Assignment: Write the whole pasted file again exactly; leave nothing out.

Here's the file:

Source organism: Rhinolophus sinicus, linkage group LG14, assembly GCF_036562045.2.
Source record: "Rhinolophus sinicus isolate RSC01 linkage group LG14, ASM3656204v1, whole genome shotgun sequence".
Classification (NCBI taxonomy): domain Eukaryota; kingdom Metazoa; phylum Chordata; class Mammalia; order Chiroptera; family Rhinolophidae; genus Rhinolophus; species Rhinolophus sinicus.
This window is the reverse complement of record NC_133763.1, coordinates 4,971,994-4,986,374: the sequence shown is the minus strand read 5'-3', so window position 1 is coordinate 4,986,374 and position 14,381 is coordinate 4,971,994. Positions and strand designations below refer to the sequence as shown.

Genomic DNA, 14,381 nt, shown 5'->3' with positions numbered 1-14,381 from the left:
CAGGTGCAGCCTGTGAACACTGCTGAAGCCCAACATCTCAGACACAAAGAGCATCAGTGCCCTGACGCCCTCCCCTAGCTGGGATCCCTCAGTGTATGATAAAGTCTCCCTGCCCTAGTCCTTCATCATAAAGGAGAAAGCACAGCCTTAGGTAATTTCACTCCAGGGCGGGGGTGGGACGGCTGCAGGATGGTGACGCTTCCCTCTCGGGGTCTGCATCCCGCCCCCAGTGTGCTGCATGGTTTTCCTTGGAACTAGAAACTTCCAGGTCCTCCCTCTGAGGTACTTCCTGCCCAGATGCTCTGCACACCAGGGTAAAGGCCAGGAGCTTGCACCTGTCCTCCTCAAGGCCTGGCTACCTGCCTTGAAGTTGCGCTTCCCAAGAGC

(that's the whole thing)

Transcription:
Source organism: Rhinolophus sinicus, linkage group LG14, assembly GCF_036562045.2.
Source record: "Rhinolophus sinicus isolate RSC01 linkage group LG14, ASM3656204v1, whole genome shotgun sequence".
Classification (NCBI taxonomy): domain Eukaryota; kingdom Metazoa; phylum Chordata; class Mammalia; order Chiroptera; family Rhinolophidae; genus Rhinolophus; species Rhinolophus sinicus.
This window is the reverse complement of record NC_133763.1, coordinates 4,971,994-4,986,374: the sequence shown is the minus strand read 5'-3', so window position 1 is coordinate 4,986,374 and position 14,381 is coordinate 4,971,994. Positions and strand designations below refer to the sequence as shown.

Genomic DNA, 14,381 nt, shown 5'->3' with positions numbered 1-14,381 from the left:
CAGGTGCAGCCTGTGAACACTGCTGAAGCCCAACATCTCAGACACAAAGAGCATCAGTGCCCTGACGCCCTCCCCTAGCTGGGATCCCTCAGTGTATGATAAAGTCTCCCTGCCCTAGTCCTTCATCATAAAGGAGAAAGCACAGCCTTAGGTAATTTCACTCCAGGGCGGGGGTGGGACGGCTGCAGGATGGTGACGCTTCCCTCTCGGGGTCTGCATCCCGCCCCCAGTGTGCTGCATGGTTTTCCTTGGAACTAGAAACTTCCAGGTCCTCCCTCTGAGGTACTTCCTGCCCAGATGCTCTGCACACCAGGGTAAAGGCCAGGAGCTTGCACCTGTCCTCCTCAAGGCCTGGCTACCTGCCTTGAAGTTGCGCTTCCCAAGAGC